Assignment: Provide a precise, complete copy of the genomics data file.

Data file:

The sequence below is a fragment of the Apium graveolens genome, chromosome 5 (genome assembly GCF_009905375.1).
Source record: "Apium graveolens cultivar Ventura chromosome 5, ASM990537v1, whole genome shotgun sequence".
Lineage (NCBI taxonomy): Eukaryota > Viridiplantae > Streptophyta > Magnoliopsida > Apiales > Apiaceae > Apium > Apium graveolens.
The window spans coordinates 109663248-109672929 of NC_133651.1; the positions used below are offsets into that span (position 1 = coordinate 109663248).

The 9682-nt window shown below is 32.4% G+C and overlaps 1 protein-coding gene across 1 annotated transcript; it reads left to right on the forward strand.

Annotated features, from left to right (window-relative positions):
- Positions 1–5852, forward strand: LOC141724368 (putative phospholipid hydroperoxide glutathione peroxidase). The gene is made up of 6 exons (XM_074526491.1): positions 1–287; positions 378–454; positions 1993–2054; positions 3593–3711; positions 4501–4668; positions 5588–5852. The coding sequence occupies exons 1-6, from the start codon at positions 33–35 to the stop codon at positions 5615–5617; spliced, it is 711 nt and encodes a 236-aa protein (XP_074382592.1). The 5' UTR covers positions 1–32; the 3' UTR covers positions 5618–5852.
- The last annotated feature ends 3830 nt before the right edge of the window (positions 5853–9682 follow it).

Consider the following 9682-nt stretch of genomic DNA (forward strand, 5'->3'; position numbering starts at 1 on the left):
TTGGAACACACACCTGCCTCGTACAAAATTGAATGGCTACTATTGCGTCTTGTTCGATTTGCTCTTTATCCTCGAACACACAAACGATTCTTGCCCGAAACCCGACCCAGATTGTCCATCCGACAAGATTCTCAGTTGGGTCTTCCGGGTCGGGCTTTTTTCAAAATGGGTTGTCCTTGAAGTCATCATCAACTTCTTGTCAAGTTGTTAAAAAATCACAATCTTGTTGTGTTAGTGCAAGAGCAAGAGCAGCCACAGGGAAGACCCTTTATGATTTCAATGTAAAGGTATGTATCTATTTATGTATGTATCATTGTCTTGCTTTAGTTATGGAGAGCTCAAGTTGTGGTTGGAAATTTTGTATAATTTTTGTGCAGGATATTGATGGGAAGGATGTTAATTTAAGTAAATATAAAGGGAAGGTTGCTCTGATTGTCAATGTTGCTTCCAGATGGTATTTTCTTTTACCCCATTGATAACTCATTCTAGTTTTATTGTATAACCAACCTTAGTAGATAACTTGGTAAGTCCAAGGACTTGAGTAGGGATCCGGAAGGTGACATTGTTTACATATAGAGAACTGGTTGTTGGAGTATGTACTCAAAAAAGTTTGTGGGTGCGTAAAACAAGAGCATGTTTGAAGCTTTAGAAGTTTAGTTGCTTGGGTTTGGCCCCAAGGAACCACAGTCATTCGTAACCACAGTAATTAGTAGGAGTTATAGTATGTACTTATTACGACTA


The sequence below is a fragment of the Apium graveolens genome, chromosome 5 (genome assembly GCF_009905375.1).
Source record: "Apium graveolens cultivar Ventura chromosome 5, ASM990537v1, whole genome shotgun sequence".
Lineage (NCBI taxonomy): Eukaryota > Viridiplantae > Streptophyta > Magnoliopsida > Apiales > Apiaceae > Apium > Apium graveolens.
The window spans coordinates 109663248-109672929 of NC_133651.1; the positions used below are offsets into that span (position 1 = coordinate 109663248).

The 9682-nt window shown below is 32.4% G+C and overlaps 1 protein-coding gene across 1 annotated transcript; it reads left to right on the forward strand.

Annotated features, from left to right (window-relative positions):
- Positions 1–5852, forward strand: LOC141724368 (putative phospholipid hydroperoxide glutathione peroxidase). The gene is made up of 6 exons (XM_074526491.1): positions 1–287; positions 378–454; positions 1993–2054; positions 3593–3711; positions 4501–4668; positions 5588–5852. The coding sequence occupies exons 1-6, from the start codon at positions 33–35 to the stop codon at positions 5615–5617; spliced, it is 711 nt and encodes a 236-aa protein (XP_074382592.1). The 5' UTR covers positions 1–32; the 3' UTR covers positions 5618–5852.
- The last annotated feature ends 3830 nt before the right edge of the window (positions 5853–9682 follow it).

Consider the following 9682-nt stretch of genomic DNA (forward strand, 5'->3'; position numbering starts at 1 on the left):
TTGGAACACACACCTGCCTCGTACAAAATTGAATGGCTACTATTGCGTCTTGTTCGATTTGCTCTTTATCCTCGAACACACAAACGATTCTTGCCCGAAACCCGACCCAGATTGTCCATCCGACAAGATTCTCAGTTGGGTCTTCCGGGTCGGGCTTTTTTCAAAATGGGTTGTCCTTGAAGTCATCATCAACTTCTTGTCAAGTTGTTAAAAAATCACAATCTTGTTGTGTTAGTGCAAGAGCAAGAGCAGCCACAGGGAAGACCCTTTATGATTTCAATGTAAAGGTATGTATCTATTTATGTATGTATCATTGTCTTGCTTTAGTTATGGAGAGCTCAAGTTGTGGTTGGAAATTTTGTATAATTTTTGTGCAGGATATTGATGGGAAGGATGTTAATTTAAGTAAATATAAAGGGAAGGTTGCTCTGATTGTCAATGTTGCTTCCAGATGGTATTTTCTTTTACCCCATTGATAACTCATTCTAGTTTTATTGTATAACCAACCTTAGTAGATAACTTGGTAAGTCCAAGGACTTGAGTAGGGATCCGGAAGGTGACATTGTTTACATATAGAGAACTGGTTGTTGGAGTATGTACTCAAAAAAGTTTGTGGGTGCGTAAAACAAGAGCATGTTTGAAGCTTTAGAAGTTTAGTTGCTTGGGTTTGGCCCCAAGGAACCACAGTCATTCGTAACCACAGTAATTAGTAGGAGTTATAGTATGTACTTATTACGACTA